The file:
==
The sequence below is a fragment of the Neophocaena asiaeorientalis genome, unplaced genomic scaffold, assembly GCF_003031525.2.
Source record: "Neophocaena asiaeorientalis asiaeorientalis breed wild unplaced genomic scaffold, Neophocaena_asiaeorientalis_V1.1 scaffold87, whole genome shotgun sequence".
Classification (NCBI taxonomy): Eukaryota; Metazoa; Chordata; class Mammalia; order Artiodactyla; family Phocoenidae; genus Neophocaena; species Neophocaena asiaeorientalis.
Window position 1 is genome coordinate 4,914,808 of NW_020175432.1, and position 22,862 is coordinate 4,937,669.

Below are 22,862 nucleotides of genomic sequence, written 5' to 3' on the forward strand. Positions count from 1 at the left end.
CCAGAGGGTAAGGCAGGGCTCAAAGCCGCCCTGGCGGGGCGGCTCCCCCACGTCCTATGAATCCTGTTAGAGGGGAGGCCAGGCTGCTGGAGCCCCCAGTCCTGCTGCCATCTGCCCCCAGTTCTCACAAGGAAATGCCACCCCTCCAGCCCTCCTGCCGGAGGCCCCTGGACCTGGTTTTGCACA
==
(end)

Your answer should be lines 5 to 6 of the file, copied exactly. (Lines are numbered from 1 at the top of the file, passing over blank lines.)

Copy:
Below are 22,862 nucleotides of genomic sequence, written 5' to 3' on the forward strand. Positions count from 1 at the left end.
CCAGAGGGTAAGGCAGGGCTCAAAGCCGCCCTGGCGGGGCGGCTCCCCCACGTCCTATGAATCCTGTTAGAGGGGAGGCCAGGCTGCTGGAGCCCCCAGTCCTGCTGCCATCTGCCCCCAGTTCTCACAAGGAAATGCCACCCCTCCAGCCCTCCTGCCGGAGGCCCCTGGACCTGGTTTTGCACA